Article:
Two years ago, I wrote "The price of disk storage keeps dropping" when I added a three terabyte Westen Digital NAS (network attached storage) hard drive to my in-home network. (A terabyte is 1,000 gigabytes or 1,000,000 megabytes.) I was delighted with the high storage capacity which I thought I would never fill up. I wrote, "Best of all, the price was so low as to be undreamed of only a few years ago. You can do the same." Three terabytes at $190 is about six cents per gigabyte.
In fact, the two-year-old, three terabyte drive is still in daily use and has not yet filled up. The computer I am using at this moment makes a backup of all newly-changed files every hour and saves those files on the three terabyte drive. My laptop also does the same: makes backups every hour when it is in use at home and saves those backup files to the same three-terabyte hard drive that is being used by the desktop computer. I still have about one terabyte of empty space on the drive.
My statement made many times over the years is still true. Today I saw an ad for an EIGHT-TERABYTE hard drive array on Amazon.com for $530. That's also about the same price as the earlier, smaller drives: about six and a half cents per gigabyte.
Indeed, "The price of disk storage keeps dropping."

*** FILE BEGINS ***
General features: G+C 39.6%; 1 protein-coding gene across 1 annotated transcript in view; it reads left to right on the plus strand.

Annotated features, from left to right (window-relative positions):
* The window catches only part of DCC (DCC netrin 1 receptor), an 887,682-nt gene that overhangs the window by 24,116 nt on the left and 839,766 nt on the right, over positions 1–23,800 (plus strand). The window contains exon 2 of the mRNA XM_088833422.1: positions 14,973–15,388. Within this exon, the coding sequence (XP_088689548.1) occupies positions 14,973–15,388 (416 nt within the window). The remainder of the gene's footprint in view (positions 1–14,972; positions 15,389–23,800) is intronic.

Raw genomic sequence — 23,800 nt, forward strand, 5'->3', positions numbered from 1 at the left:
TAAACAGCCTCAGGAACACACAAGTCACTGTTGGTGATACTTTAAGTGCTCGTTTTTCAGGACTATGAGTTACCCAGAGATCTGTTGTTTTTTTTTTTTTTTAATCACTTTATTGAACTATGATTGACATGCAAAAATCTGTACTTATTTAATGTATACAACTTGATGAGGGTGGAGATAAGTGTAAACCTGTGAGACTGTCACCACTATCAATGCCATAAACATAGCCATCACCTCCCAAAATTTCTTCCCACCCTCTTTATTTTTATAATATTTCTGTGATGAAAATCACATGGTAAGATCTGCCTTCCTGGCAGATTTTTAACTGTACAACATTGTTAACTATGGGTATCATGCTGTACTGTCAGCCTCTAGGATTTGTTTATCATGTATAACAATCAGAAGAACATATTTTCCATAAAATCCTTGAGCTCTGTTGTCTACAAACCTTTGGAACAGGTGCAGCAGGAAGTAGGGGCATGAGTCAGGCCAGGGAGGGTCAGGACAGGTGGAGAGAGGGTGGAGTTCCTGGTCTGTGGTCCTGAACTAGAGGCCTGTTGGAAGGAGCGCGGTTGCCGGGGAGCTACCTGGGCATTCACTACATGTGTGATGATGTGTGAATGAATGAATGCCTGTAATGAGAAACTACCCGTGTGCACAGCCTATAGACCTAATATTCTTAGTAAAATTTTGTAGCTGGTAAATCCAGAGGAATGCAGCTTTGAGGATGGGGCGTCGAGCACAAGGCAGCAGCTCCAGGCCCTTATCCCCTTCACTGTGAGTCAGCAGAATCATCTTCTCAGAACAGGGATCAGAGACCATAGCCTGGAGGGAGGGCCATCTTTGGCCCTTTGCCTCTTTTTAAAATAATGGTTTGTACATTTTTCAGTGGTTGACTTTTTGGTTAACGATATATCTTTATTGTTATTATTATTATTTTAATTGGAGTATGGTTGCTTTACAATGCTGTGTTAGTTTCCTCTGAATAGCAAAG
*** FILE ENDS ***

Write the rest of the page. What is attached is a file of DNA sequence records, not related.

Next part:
I think eight terabytes is enough to keep most anyone's genealogy database... and family photographs... and email correspondence... and a lot more.
Actually, the Western Digital My Book Live Duo 8 Terabyte Personal Cloud Storage NAS isn't the largest capacity disk system available today but it is one of the most cost-effective. Many commercial photographers, architects, and others will purchase even larger disk arrays but at prices that are beyond the reach of most consumers. I think I would settle for "only" eight terabytes.
Actually, I won't buy one just yet as I haven't yet filled up my older three-terabyte disk. However, should I ever fill it or if it ever fails, I know what my next hard drive will be.
Hmmm, I wonder what size hard drive I will be writing about two or three years from now...
A Note for Macintosh Owners:
Western Digital makes a Mac-specific version of the same eight-terabyte hard drive that is more expensive ($700) but includes extra features that will appeal to Mac users. First, it uses the new Thunderbolt technology to read and write data at much higher speeds. All Macs built in the last year or two can use Thunderbolt but few other computers use that technology. Photographers, engineers, and others who store tens of thousands of large files in external disk arrays will appreciate the high-speeds of Thunderbolt.
Next, the Western Digital My Book Thunderbolt Duo 8TB External Dual Hard Drive is even a bootable drive for Macs. Simply plug the external drive into your Mac's Thunderbolt connector and then configure Time Machine to make full backups to the big external drive. The total set-up time will be five minutes or so and then you will need to wait for the Mac to make its first full backup to that drive. If the Mac's internal hard drive ever fails at a future date, you can first repair the internal drive and then boot directly from the external drive. You can restore the Mac's entire internal hard drive, including the operating system and all applications, from the backups on the external drive. Very few external hard drives offer the capability to boot directly from that drive.